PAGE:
- About Us
- Local Savings
- Green Editions
- Legal Notices
- Weekly Ads
Connect with Us
Animal services: Federal Way breaks from King County
Fourth of July weekend will likely prove the first big test for Federal Way's new animal services unit, due to launch July 1.
The City of Federal Way took a bold move to break from the county's animal services model in February upon hearing that the price to contract with King County Animal Care and Control was expected to increase — while services were expected to decrease.
Several other cities currently contracting with the county chose to wait to see if the revised KCACC model works before deciding whether to offer their own animal services. Federal Way's unit will operate out of the police department.
"This is an exciting opportunity," said Cmdr. Melanie McAllester, who will lead the team. "We are going to do wonderful things for the animals of Federal Way."
The change residents are most likely to notice is a quicker response time, McAllester said.
KCACC employed one full-time officer to provide service to more than a dozen King County cities.
The Federal Way unit will perform the same tasks available under the KCACC model. How the services are carried out will differ slightly.
Scott Eatchel, the animal services officer, will be available around the clock to handle Federal Way's animal concerns. Kelly Crouch will act as the animal management coordinator.
"We're hoping to be the flagship for the county," Eatchel said.
Filing animal complaints
Federal Way will operate a local pet hotline at (253) 835-PETS as the main source for information and to file animal complaints. Callers with an emergency will be rerouted to 911 dispatchers. Eatchel and police officers will respond to the situation. Non-emergency calls will be directed to Eatchel while he's in the field. He will respond to the calls as they come in.
"Our goal is to make it a one-call stop for animal services," McAllester said.
Eatchel, the unit's only new employee, will play a vital role in providing animal services. He's been employed as an animal services officer in four prior cities, the most recent in Utah. Eatchel said he is comfortable responding to dangerous calls, such as those involving aggressive dogs. Both McAllester and Crouch are currently employed with the police department.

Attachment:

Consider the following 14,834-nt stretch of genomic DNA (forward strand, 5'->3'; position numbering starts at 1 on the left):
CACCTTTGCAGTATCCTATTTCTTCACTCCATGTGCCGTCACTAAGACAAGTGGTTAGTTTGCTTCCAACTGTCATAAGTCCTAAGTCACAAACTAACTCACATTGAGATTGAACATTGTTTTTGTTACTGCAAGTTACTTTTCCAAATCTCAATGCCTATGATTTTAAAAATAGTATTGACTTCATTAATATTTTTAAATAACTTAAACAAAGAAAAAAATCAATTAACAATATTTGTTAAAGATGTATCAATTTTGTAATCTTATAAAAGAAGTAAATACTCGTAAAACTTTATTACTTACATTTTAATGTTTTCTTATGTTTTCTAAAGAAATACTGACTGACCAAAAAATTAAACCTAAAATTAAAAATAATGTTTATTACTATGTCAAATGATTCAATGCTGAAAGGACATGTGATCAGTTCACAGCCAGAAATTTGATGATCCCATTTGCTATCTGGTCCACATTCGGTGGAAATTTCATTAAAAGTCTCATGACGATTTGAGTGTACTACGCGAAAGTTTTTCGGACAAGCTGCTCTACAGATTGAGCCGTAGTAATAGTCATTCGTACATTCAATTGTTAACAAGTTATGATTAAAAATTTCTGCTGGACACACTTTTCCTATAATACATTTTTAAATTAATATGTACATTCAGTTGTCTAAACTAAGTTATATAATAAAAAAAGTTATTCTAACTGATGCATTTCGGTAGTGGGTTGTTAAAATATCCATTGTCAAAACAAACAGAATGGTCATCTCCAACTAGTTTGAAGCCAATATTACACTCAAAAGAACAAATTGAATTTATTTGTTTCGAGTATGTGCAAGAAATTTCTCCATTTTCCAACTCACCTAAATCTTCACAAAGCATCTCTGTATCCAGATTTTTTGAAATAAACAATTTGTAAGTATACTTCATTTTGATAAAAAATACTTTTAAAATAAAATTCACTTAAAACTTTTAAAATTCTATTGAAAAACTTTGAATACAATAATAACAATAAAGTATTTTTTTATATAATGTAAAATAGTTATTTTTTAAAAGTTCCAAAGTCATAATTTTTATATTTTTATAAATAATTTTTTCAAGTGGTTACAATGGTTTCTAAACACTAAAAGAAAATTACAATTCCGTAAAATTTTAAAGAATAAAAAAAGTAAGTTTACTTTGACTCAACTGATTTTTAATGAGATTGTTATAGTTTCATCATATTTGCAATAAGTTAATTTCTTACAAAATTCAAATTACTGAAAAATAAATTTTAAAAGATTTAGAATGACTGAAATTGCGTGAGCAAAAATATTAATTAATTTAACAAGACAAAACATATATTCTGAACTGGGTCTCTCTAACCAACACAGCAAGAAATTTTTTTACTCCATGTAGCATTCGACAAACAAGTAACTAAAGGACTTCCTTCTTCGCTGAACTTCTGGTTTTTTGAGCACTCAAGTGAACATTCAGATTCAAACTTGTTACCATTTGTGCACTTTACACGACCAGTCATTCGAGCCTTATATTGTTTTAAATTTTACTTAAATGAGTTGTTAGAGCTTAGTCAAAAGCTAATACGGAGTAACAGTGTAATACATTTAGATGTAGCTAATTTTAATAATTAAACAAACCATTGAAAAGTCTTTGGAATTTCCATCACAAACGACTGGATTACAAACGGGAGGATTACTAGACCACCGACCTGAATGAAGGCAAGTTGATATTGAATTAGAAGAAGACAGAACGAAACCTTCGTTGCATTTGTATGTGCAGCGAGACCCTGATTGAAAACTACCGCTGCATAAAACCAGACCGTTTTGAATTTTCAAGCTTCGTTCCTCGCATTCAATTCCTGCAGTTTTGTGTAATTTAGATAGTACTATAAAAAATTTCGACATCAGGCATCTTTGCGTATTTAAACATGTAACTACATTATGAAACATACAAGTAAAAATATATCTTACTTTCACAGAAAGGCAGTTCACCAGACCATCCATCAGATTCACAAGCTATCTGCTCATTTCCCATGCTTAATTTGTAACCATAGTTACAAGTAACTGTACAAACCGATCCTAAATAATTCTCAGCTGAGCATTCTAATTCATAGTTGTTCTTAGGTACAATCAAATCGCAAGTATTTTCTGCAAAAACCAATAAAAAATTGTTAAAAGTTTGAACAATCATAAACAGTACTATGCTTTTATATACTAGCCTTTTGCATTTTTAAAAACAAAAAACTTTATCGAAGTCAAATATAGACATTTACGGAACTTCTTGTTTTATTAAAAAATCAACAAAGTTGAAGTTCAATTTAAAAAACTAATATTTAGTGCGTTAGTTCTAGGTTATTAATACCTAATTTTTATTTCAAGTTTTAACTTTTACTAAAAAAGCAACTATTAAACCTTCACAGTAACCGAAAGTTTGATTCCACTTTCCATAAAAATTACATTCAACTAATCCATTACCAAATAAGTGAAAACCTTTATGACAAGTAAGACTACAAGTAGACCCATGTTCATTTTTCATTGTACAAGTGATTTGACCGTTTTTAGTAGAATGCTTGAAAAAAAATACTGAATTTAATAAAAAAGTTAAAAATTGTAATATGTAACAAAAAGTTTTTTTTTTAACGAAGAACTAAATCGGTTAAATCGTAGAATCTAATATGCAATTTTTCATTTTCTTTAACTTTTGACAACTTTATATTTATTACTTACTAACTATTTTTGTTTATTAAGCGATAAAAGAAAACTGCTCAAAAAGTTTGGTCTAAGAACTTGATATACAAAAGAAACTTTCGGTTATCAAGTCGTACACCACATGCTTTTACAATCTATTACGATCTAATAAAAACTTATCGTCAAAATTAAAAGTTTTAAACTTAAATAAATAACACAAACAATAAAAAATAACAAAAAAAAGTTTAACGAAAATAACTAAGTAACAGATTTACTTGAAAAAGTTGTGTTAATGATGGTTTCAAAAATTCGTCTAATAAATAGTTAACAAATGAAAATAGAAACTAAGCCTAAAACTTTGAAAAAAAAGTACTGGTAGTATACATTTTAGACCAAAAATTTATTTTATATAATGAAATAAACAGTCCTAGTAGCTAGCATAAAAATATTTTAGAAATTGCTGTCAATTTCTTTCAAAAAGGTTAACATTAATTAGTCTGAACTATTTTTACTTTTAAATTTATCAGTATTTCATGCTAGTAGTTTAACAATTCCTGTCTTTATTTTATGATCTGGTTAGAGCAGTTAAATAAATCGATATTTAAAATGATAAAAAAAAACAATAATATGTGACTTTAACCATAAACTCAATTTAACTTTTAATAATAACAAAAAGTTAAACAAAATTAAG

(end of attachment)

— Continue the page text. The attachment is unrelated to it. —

The unit will thrive on pet licensing fees. Currently, about 35 percent of dogs and 19 percent of the city's cats are licensed, McAllester said. Overall, licensing must increase by 40 percent to make Federal Way's animal services viable. Active King County licenses will continue to suffice until they expire.
Crouch will be tasked with licensing and sheltering duties. Licensing materials will be available through the animal unit, but also placed in pet stores and sent to households. A door-to-door pet licensing campaign is expected in the fall.
"Our goal is to make it easy for all of you to license your pet," McAllester said.
A pet fostering program is in the works. The city has contracted with The Humane Society for Tacoma and Pierce County to house pets whose owners cannot be located. However, the preference is to keep the pets in Federal Way until their owners are found. The unit will first try to locate a lost pet's owner via a license or embedded microchip. The next option will be a foster home willing to take the animal until it can be placed back with its permanent owners, McAllester said.
"It's less stressful for an animal to go into a home than a shelter," she said.
The last resort is the society's animal shelter, located in Tacoma.
The foster program will take a few months to set up, McAllester said. Several city staff members have offered to serve as temporary foster parents over the Fourth of July weekend, when typically a number of animals are scared off by fireworks and other chaos. Anyone interested in acting as a foster family for Federal Way pets may contact Crouch at (253) 835-6710.
The animal services unit may be of assistance in the following situations:
• When a lost animal is found
• When a person wishes to make a complaint about an animal, such as a barking dog
• When an aggressive animal is loose
• When a person is looking for a lost pet
• When a person wishes to license his or her pet or renew a pet license
Federal Way's pet licensing fees will differ slightly than those charged by the county as of July 1, when Federal Way's services launch and King County's recently adjusted fees go into affect.
• Unaltered dogs and cats will cost $60 to license, compared to King County's current $90 fee and soon to be $60 fee.
• Altered dog licenses will cost $25, compared to the $30 charged by the county.
• Altered cat licenses will cost $20, compared to the $30 charged by the county.
• Replacement tags will cost $2, compared to $5 in King County.
• Senior citizens and disabled individuals will receive pet licensing discounts. Pet owners age 65-plus will be allowed up to three free pet licenses for altered dogs and cats. King County charges $20 for dogs and $12 for cats for up to three licenses. The fee will change to $15 for a dog or cat beginning July 1.
• Disabled individuals in Federal Way will be offered the same discount as senior citizens.